I'm a former 7th grade Science teacher turned stay-at-home mom that lives in Houston, Texas. I am married to my college sweetheart and have a beautiful daughter named Riley, who definitely keeps me on my toes! I am also involved in starting a small business which would both manufacture and sell an invention that I've patented, called Toothpaste 2 Go. I love interacting with my readers and hope to learn as much about you as you learn about me!

Melissa
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8 Responses to Mad at Netflix’s Price Increase? Here are Some Movie-Watching Alternatives to Help Save Money!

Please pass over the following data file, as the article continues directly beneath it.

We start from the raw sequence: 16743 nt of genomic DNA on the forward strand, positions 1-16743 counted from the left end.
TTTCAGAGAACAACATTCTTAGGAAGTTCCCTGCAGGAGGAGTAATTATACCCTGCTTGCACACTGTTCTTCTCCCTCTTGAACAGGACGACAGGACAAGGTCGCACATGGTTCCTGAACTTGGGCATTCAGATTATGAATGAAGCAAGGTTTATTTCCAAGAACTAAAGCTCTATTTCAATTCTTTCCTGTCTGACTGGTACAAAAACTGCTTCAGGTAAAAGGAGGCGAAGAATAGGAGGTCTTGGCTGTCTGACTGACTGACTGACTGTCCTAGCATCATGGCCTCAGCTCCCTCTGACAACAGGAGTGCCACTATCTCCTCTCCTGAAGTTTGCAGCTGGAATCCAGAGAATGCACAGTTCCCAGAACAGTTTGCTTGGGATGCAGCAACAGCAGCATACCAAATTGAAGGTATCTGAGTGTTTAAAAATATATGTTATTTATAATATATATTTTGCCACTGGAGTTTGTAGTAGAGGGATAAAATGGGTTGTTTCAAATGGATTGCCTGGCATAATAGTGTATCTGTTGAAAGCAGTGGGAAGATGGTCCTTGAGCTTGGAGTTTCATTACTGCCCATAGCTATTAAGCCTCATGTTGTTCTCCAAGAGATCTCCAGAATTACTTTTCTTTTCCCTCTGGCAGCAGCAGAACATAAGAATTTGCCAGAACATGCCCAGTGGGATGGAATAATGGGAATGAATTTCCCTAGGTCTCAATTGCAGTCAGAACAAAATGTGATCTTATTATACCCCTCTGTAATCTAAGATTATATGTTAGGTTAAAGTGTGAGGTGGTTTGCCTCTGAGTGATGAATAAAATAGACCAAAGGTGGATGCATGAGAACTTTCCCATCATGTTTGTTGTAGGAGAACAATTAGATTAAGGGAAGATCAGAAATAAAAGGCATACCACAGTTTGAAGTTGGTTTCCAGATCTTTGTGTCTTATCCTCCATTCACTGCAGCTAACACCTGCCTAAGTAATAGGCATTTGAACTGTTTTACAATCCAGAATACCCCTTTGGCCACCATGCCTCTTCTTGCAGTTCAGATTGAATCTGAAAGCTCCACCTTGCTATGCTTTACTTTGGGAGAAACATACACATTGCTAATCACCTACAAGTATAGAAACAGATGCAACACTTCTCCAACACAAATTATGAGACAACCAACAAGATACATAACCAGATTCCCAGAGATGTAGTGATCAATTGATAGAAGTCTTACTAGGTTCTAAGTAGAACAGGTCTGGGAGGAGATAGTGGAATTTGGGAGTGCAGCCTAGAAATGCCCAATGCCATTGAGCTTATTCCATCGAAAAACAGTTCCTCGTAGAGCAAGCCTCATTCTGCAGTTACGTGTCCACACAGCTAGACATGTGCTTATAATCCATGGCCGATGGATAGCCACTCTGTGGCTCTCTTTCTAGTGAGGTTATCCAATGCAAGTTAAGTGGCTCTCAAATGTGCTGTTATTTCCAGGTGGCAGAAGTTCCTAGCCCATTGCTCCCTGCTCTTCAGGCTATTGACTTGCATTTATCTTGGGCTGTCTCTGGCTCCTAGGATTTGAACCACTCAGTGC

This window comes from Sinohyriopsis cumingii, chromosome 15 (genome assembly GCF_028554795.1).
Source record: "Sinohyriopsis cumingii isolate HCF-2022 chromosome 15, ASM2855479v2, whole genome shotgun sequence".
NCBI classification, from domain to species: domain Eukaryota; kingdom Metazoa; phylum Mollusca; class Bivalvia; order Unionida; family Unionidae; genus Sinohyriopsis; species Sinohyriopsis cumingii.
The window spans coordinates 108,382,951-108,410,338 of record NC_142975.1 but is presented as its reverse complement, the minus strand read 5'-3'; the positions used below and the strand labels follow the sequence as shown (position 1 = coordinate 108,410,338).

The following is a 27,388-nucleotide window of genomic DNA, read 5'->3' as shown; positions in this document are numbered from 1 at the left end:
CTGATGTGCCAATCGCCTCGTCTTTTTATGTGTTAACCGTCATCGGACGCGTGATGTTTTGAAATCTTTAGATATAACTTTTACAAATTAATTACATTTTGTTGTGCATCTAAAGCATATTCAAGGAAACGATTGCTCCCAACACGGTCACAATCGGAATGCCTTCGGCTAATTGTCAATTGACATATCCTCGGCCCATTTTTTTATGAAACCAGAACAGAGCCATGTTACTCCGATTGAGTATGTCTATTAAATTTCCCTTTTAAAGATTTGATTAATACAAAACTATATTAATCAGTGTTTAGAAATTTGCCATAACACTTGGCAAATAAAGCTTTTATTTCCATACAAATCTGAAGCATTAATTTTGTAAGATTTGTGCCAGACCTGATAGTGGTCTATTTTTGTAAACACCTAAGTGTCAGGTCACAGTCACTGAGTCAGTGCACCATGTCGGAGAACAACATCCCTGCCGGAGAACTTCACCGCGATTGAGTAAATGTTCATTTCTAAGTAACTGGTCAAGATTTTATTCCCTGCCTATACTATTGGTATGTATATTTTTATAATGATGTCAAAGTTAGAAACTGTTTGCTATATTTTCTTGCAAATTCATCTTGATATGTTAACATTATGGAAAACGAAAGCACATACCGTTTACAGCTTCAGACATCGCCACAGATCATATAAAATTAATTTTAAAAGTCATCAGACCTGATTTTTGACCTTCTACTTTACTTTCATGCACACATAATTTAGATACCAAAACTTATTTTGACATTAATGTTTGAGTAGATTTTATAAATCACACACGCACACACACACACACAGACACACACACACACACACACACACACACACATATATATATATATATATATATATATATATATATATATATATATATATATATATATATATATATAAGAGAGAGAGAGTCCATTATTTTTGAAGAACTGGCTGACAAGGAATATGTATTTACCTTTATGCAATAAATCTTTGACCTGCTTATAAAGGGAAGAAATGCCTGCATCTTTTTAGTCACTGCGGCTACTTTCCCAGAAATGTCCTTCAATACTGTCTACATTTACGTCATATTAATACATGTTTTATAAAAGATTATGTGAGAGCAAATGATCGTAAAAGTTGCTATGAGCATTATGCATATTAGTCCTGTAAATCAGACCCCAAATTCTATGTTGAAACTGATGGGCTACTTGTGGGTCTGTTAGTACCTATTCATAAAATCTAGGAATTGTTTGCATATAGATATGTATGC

Bellesouth Says:

    1

    I have been using streaming-only for a few months and I really don’t miss the dvd plan. Although I know they could not negotiate with Sony or Starz and that has cut down their selection tremendously.

    Here are some places where I’ve been able to see free movies:

    – Hulu
    – pbs.org (GREAT way to see Frontline episodes)
    – Free Documentary sites. the films are legally licensed, just make sure you do your research.

    Also, I’ve noticed YouTube is selling movies starting at about 99 cents.

    Granted, none of these are DVD sites. There are also DVD “swap” sites, but they sometimes result in very long waits if you are looking for new releases. Also, don’t swap anything you don’t want to keep!

    Also my cable company is now offering streaming content to subscribers.

      Melissa Says:

      2